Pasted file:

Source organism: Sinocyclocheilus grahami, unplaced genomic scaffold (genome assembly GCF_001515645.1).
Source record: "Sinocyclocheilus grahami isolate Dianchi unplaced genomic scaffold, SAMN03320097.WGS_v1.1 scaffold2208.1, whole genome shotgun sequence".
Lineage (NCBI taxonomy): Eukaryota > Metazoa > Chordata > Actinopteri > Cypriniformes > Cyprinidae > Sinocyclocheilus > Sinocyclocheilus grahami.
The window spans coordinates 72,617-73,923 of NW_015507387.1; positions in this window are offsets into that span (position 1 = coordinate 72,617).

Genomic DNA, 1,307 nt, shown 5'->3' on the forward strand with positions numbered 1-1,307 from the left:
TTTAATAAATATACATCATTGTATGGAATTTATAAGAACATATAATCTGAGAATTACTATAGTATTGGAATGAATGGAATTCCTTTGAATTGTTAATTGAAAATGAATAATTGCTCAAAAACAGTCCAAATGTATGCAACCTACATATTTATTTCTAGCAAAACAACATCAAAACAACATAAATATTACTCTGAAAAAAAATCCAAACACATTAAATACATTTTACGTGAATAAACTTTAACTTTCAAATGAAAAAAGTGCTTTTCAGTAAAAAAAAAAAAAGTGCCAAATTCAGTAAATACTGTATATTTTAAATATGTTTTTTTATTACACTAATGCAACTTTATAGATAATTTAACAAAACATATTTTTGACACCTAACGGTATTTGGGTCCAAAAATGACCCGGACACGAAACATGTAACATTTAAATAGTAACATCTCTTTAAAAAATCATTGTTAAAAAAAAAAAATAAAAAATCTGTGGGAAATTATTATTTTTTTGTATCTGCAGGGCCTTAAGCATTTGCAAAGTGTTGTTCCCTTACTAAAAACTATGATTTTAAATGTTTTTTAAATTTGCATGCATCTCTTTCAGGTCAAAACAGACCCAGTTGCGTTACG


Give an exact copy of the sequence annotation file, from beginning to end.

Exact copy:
Source organism: Sinocyclocheilus grahami, unplaced genomic scaffold (genome assembly GCF_001515645.1).
Source record: "Sinocyclocheilus grahami isolate Dianchi unplaced genomic scaffold, SAMN03320097.WGS_v1.1 scaffold2208.1, whole genome shotgun sequence".
Lineage (NCBI taxonomy): Eukaryota > Metazoa > Chordata > Actinopteri > Cypriniformes > Cyprinidae > Sinocyclocheilus > Sinocyclocheilus grahami.
The window spans coordinates 72,617-73,923 of NW_015507387.1; positions in this window are offsets into that span (position 1 = coordinate 72,617).

Genomic DNA, 1,307 nt, shown 5'->3' on the forward strand with positions numbered 1-1,307 from the left:
TTTAATAAATATACATCATTGTATGGAATTTATAAGAACATATAATCTGAGAATTACTATAGTATTGGAATGAATGGAATTCCTTTGAATTGTTAATTGAAAATGAATAATTGCTCAAAAACAGTCCAAATGTATGCAACCTACATATTTATTTCTAGCAAAACAACATCAAAACAACATAAATATTACTCTGAAAAAAAATCCAAACACATTAAATACATTTTACGTGAATAAACTTTAACTTTCAAATGAAAAAAGTGCTTTTCAGTAAAAAAAAAAAAAGTGCCAAATTCAGTAAATACTGTATATTTTAAATATGTTTTTTTATTACACTAATGCAACTTTATAGATAATTTAACAAAACATATTTTTGACACCTAACGGTATTTGGGTCCAAAAATGACCCGGACACGAAACATGTAACATTTAAATAGTAACATCTCTTTAAAAAATCATTGTTAAAAAAAAAAAATAAAAAATCTGTGGGAAATTATTATTTTTTTGTATCTGCAGGGCCTTAAGCATTTGCAAAGTGTTGTTCCCTTACTAAAAACTATGATTTTAAATGTTTTTTAAATTTGCATGCATCTCTTTCAGGTCAAAACAGACCCAGTTGCGTTACG